And very often these servants lost their lives and their earnings.

As soon as he was carried, half-dead, out of the temple, he gave up the ghost. When some said that his body ought to be carried to the place where those given up to capital punishment were buried, the proposal was displeasing to the majority, and they interred him at some distance from the spot in which he died. He was afterwards removed from thence, in consequence of an admonition from the Delphic god, and buried in the same place where he had ended his life.

Since they received no care andattention, almost all of them died.

Cimon is compelled to go to prison on the death of his father; is liberated by his wife, I.-----His character and actions; he defeats the Persians by land and sea on the same day, II.----Is ostracised and recalled, and makes peace with the Lacedaemonians; his death, III.----His praises, IV.

Dead bodiesfilled every corner.

I. CIMON, the son of Miltiades, an Athenian, experienced a very unhappy entrance on manhood; for as his father had been unable to pay to the people the fine imposed upon him, and had consequently died in the public gaol, Cimon was kept in prison, nor could he, by the Athenianlaws, be set at liberty, unless he paid the sum of money that his father had been fined. He had married, however, his sister by the father's side, named Elpinice, induced not more by love than by custom; for the Athenians are allowed to marry their sisters by the same father; and a certain Callias, a man whose birth was not equal to his wealth, and who had made a great fortune from the mines, being desirous of having her for a wife, tried to prevail on Cimon to resign her to him, saying that if he obtained his desire, he would pay the fine for him. Though Cimon received such a proposal with scorn, Elpinice said that she would not allow a son of Miltiades to die in the public prison, when she could prevent it; and that she would marry Callias if he would perform what he promised.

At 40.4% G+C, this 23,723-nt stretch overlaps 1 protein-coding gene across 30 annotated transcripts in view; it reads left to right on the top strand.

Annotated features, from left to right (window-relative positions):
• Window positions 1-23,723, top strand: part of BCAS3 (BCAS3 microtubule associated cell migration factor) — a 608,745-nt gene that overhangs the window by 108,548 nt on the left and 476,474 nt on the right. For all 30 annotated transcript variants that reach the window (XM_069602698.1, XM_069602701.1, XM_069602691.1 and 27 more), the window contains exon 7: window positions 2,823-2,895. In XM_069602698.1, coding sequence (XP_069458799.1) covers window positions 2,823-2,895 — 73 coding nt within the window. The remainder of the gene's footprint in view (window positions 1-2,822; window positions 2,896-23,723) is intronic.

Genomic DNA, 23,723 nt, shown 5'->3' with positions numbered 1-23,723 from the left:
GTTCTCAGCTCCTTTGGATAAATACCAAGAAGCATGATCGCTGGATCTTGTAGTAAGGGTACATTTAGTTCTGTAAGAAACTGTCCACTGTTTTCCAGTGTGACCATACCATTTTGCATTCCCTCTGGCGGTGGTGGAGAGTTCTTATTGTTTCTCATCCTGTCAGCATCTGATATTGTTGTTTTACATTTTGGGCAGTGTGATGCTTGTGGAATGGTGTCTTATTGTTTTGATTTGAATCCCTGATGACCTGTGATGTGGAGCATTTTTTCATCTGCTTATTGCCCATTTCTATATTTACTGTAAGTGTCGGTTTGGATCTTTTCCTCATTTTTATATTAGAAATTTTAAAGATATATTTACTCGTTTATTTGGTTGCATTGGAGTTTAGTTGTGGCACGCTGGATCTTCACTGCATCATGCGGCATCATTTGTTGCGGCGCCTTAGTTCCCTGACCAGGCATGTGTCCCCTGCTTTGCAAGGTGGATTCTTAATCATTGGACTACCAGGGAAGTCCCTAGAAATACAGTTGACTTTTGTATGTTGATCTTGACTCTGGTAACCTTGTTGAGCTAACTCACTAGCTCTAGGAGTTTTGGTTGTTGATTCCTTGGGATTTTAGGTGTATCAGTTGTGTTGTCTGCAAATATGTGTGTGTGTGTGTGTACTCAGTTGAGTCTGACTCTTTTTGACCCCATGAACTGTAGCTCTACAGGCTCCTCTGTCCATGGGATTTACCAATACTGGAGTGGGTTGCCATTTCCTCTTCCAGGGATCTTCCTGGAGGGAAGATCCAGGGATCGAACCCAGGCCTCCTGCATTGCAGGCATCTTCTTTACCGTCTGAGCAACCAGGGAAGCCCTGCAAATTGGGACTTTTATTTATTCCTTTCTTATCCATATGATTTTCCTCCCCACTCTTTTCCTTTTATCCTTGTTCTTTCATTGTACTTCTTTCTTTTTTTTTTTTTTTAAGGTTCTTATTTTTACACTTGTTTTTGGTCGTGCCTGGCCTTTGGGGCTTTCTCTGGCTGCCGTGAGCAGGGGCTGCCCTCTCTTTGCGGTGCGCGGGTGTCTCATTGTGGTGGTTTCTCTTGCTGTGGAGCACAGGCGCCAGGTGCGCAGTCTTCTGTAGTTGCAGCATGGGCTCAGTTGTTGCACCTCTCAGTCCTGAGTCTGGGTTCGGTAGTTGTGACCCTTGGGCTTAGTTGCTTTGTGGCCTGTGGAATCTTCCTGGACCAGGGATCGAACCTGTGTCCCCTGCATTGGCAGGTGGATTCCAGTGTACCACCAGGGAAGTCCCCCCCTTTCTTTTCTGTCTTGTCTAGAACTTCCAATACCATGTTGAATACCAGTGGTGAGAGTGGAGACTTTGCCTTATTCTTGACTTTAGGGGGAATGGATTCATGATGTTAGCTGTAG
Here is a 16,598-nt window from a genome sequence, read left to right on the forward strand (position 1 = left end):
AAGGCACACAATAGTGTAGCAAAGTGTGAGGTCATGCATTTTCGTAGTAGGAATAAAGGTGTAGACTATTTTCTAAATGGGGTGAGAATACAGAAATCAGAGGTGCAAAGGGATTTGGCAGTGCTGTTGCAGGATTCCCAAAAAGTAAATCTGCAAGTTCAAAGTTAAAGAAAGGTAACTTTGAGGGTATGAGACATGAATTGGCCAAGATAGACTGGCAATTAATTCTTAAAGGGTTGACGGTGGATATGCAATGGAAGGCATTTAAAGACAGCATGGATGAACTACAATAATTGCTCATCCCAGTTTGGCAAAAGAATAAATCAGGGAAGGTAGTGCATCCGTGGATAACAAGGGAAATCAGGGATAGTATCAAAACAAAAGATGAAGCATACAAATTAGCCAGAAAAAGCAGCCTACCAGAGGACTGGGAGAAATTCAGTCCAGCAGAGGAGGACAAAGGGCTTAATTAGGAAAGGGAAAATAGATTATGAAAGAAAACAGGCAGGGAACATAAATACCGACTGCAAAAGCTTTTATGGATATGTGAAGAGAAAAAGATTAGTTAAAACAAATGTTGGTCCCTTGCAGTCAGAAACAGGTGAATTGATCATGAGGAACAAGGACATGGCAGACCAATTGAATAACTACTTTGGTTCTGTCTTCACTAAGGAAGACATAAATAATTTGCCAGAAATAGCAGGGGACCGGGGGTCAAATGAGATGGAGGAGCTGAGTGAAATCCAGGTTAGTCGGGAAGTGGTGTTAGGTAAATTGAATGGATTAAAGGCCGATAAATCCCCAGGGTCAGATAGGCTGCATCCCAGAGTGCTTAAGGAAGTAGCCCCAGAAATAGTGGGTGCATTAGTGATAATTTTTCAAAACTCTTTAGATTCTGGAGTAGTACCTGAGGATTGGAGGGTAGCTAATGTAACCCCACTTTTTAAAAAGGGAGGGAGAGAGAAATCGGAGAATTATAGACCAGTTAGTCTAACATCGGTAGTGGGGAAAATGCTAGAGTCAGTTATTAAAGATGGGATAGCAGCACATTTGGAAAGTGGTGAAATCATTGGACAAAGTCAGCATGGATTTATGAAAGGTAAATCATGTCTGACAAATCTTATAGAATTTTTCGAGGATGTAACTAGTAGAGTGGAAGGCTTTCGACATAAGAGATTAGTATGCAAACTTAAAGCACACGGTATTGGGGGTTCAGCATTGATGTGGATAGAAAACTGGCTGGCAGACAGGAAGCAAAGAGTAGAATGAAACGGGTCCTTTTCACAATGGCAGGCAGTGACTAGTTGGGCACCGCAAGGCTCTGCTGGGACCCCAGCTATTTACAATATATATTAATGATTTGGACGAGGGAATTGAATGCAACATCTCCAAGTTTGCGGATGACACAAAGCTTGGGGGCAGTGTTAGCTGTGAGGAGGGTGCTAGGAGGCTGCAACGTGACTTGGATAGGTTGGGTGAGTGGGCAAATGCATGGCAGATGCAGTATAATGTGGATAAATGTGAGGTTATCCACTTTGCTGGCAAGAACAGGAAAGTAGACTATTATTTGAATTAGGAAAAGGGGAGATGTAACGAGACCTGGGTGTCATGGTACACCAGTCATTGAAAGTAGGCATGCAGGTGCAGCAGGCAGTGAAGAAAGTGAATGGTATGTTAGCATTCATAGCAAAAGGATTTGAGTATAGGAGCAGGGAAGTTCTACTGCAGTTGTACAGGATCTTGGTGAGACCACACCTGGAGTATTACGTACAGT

These arefortunate to have coffins.

III. Not long after, however, he returned to the army of his own accord, and there, not in a sensible, but in an insane manner, let his views become known; for he laid aside, not only the manners of his country, but its fashions and dress. He adopted regal splendour and Median attire; Median and Egyptian guards attended him; he had his table served, after the Persian manner, more luxuriously than those who were with him could endure; he refused permission to approach him to those who sought it; he gave haughty replies and severe commands. To Sparta he would not return, but withdrew to Colonae, a place in the country of Troas, where he formed designs pernicious both to his country and himself. When the Lacedaemonians knew of his proceedings, they sent deputies to him with a ,on which it was written, after their fashion, that "if he did not return home, they would condemn him to death." Being alarmed at this communication, but hoping that he should be able, by his money and his influence, to ward off the danger that threatened him, he returned home. As soon as he arrived there, he was thrown into the public prison by the Ephori, for it is allowable, by their laws, for any one of the Ephori to do this to aking. He however got himself freed from confinement, but was not cleared from suspicion, for the belief still prevailed, that he had made a compact with the king of Persia.